Users communicate with NETLAB+ using a web browser. This is a logical choice since all computing platforms (PC, tablet, phone) have a web browser which is already installed. Just point your browser to the NETLAB+ server URL and you are good to go. That’s how it should work in theory anyway…
Until recently, browsers did not provide a native mechanism for two-way full duplex communication. For this capability you needed to install a browser plugin such as Java. The full-duplex capability provided by Java allows the NETLAB+ server to “push” unsolicited messages to NETLAB+ client applications. There are three NETLAB+ client applications that require full-duplex communication and utilize Java: the Remote PC Viewer, the CLI Terminal, and Chat.
When we launched NETLAB+ in 2000, Java was available with most web browsers and it was usually bundled with the browser. So this was the a very good choice at the time and we invested heavily in Java client-side applications. Flash was also bundled with most browsers, but did not have the native protocol support that Java had, so we chose Java over Flash.
Fast forward to 2014 and we find that browser plugins such as Java and Flash are rapidly being expelled from the browser. There are two reasons for this: 1) mounting pressure over security concerns, and 2) plugins allow developers to bypass the “app stores”, which has both security and profit implications. The decision to ban browser plugins from Apple IOS and Google Android will likely mean the end for Java web applications, Flash, and browser plugins in general.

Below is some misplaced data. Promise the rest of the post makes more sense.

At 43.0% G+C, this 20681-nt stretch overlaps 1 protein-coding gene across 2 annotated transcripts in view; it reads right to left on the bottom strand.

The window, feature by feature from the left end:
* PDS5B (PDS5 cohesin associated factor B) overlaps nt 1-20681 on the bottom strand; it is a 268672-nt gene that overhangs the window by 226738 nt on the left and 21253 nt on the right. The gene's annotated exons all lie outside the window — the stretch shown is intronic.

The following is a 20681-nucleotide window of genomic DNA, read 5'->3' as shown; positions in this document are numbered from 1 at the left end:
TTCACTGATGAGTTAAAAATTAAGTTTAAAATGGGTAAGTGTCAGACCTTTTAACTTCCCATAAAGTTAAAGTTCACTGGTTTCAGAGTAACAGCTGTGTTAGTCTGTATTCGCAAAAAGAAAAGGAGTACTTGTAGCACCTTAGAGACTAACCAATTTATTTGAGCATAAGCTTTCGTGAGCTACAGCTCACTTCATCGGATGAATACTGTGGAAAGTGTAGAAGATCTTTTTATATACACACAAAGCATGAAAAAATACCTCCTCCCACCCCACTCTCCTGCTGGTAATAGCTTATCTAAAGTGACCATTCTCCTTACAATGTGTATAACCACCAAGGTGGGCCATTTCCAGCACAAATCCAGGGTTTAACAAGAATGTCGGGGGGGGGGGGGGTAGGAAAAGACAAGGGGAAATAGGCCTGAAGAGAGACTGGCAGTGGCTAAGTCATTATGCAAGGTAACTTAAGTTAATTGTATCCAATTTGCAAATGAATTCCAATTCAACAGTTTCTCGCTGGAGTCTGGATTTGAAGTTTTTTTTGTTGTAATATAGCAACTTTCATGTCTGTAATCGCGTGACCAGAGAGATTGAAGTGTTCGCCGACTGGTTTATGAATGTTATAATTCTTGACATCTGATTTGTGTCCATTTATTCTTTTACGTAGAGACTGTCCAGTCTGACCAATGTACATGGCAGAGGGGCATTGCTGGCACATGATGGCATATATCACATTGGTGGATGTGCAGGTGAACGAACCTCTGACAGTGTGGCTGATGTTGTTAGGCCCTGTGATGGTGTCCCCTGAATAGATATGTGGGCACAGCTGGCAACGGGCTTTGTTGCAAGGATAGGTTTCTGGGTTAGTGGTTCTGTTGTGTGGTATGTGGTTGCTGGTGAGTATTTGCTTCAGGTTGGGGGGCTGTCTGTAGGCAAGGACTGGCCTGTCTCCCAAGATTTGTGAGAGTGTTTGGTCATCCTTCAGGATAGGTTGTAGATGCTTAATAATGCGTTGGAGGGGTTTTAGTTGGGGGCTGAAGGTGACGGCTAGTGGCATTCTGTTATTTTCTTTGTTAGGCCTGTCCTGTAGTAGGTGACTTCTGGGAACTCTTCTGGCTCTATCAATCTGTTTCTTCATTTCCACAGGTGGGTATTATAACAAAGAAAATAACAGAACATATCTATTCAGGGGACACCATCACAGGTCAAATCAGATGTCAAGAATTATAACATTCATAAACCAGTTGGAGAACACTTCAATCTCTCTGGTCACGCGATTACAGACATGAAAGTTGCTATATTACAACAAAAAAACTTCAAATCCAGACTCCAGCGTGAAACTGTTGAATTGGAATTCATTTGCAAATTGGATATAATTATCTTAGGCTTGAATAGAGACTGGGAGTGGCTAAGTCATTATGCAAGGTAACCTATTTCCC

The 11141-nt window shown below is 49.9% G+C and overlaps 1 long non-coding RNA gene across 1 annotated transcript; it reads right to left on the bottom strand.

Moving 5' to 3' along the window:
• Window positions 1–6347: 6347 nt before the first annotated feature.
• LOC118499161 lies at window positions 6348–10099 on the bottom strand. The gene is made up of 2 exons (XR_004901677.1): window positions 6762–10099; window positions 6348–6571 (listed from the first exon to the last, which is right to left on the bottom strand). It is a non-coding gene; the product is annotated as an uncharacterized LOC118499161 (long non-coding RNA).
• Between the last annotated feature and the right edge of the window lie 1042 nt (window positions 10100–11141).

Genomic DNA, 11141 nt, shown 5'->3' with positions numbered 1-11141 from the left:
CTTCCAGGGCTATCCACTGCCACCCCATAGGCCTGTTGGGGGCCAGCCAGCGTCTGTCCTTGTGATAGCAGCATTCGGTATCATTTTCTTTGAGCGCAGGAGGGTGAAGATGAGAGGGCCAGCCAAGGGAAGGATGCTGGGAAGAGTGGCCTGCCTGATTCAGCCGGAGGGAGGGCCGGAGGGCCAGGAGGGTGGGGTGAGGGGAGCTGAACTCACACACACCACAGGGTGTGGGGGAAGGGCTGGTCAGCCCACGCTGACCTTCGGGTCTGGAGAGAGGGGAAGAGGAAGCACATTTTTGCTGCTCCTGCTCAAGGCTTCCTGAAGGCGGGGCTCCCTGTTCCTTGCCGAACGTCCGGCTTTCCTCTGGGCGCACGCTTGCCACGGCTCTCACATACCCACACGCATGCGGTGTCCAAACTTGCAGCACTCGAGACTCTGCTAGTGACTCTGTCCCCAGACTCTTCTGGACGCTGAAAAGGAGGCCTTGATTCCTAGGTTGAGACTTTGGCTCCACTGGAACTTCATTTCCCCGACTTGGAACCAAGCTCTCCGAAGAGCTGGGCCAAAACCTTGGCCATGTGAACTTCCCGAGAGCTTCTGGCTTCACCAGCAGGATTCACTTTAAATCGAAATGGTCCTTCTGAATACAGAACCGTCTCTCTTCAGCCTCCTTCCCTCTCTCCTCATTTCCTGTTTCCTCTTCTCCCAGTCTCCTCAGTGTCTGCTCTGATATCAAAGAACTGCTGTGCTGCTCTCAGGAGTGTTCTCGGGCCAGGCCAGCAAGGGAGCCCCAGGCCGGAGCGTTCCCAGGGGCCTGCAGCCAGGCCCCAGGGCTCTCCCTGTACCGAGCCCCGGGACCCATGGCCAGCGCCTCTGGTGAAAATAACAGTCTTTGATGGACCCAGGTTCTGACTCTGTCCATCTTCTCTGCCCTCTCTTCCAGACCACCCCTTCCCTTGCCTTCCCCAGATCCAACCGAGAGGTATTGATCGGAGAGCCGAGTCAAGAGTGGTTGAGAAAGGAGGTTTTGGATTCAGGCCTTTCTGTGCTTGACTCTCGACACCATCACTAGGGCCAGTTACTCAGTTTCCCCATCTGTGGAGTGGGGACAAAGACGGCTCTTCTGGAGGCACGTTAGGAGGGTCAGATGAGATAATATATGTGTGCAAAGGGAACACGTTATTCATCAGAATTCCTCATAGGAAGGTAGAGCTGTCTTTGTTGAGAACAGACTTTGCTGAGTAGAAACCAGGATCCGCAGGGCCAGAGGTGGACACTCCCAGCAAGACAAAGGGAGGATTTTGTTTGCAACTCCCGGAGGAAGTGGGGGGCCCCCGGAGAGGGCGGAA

What to do?
Fortunately, HTML5 introduces new browser functionality called “websockets” that provides similar full duplex communication between a web browser and a server. This capability was recently standardized and is now implemented in most recent web browsers. Converting the Remote PC Viewer and CLI Terminal to use HTML and websockets are very high priorities at NDG. I will discuss the future of Chat in another post.
Websocket applications start out by making normal HTTP or HTTPS requests to the server, but then switch to the websocket protocol. Websocket connections use the same TCP ports used for web access (80 and 443). However, not all firewalls and HTTP proxy servers understand the websocket protocol and thus may interfere with unencrypted HTTP connections on port 80. The use of HTTPS (port 443) and SSL for websockets prevents interference from these devices. As such, adding HTTPS support to NETLAB+ is also a high priority. Many have requested HTTPS/SSL as a feature, and this will eventually become a requirement to use the new websocket applications. I’ll be talking more about HTTPS in my next post.
We will continue to support the Java apps for some time to allow customers time to open port 443 and transition to the new applications. Once all Java applications are converted, it will be likely possible to run the entire NETLAB+ system with only one open IP address and one port (443).